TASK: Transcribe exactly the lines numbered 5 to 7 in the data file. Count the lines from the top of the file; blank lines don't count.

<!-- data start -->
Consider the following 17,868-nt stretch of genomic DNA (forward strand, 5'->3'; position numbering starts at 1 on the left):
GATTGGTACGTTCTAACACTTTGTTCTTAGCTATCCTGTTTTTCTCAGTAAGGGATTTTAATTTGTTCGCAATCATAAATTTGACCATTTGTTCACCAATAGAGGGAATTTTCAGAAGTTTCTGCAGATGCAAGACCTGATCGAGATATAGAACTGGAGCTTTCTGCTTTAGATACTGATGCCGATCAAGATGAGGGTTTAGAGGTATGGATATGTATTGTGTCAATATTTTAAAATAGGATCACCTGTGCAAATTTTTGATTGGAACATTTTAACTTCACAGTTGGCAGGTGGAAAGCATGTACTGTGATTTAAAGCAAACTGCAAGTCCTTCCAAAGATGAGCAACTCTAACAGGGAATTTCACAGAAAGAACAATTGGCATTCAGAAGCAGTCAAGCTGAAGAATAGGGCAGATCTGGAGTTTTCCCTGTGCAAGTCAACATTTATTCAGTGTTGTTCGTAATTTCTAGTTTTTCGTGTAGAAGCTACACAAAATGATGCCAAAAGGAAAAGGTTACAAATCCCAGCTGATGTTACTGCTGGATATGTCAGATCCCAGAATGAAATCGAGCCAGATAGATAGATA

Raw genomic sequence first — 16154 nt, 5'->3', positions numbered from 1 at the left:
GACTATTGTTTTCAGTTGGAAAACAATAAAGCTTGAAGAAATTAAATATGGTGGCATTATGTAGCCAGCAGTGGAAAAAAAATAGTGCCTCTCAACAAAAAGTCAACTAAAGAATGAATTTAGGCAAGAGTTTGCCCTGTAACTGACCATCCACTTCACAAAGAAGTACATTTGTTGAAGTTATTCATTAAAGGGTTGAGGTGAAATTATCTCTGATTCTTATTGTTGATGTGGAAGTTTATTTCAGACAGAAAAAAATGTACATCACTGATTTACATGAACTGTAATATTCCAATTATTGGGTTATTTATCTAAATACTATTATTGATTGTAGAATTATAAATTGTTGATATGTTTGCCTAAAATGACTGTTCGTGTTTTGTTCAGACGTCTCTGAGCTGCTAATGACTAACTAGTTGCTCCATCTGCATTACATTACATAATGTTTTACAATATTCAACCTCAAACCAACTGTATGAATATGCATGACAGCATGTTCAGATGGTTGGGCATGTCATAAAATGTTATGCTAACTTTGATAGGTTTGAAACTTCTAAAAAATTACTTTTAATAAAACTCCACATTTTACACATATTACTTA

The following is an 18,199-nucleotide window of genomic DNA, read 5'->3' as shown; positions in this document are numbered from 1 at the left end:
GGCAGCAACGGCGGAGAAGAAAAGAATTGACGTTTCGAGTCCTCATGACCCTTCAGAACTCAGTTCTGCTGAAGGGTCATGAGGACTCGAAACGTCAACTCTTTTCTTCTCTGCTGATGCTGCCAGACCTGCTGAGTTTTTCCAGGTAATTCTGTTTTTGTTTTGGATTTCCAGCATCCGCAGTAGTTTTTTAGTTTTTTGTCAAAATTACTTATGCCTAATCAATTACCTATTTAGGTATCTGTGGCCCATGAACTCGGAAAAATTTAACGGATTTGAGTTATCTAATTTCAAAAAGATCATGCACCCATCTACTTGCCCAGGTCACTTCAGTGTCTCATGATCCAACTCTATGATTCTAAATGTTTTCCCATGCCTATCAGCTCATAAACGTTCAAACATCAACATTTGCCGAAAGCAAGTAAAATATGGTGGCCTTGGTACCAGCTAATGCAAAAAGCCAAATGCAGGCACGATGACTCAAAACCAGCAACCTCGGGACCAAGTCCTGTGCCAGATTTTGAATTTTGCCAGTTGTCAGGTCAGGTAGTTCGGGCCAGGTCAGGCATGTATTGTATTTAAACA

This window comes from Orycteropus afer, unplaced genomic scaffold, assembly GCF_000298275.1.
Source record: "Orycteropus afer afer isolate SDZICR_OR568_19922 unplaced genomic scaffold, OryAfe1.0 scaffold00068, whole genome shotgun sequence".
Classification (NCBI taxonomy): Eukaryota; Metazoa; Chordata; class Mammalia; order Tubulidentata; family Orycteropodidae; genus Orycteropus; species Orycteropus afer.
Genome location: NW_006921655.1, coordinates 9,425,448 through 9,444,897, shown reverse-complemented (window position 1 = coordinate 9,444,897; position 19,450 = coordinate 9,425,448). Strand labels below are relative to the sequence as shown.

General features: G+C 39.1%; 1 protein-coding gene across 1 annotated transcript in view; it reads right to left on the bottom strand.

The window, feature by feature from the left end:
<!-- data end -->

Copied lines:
The following is an 18,199-nucleotide window of genomic DNA, read 5'->3' as shown; positions in this document are numbered from 1 at the left end:
GGCAGCAACGGCGGAGAAGAAAAGAATTGACGTTTCGAGTCCTCATGACCCTTCAGAACTCAGTTCTGCTGAAGGGTCATGAGGACTCGAAACGTCAACTCTTTTCTTCTCTGCTGATGCTGCCAGACCTGCTGAGTTTTTCCAGGTAATTCTGTTTTTGTTTTGGATTTCCAGCATCCGCAGTAGTTTTTTAGTTTTTTGTCAAAATTACTTATGCCTAATCAATTACCTATTTAGGTATCTGTGGCCCATGAACTCGGAAAAATTTAACGGATTTGAGTTATCTAATTTCAAAAAGATCATGCACCCATCTACTTGCCCAGGTCACTTCAGTGTCTCATGATCCAACTCTATGATTCTAAATGTTTTCCCATGCCTATCAGCTCATAAACGTTCAAACATCAACATTTGCCGAAAGCAAGTAAAATATGGTGGCCTTGGTACCAGCTAATGCAAAAAGCCAAATGCAGGCACGATGACTCAAAACCAGCAACCTCGGGACCAAGTCCTGTGCCAGATTTTGAATTTTGCCAGTTGTCAGGTCAGGTAGTTCGGGCCAGGTCAGGCATGTATTGTATTTAAACA

This window comes from Orycteropus afer, unplaced genomic scaffold, assembly GCF_000298275.1.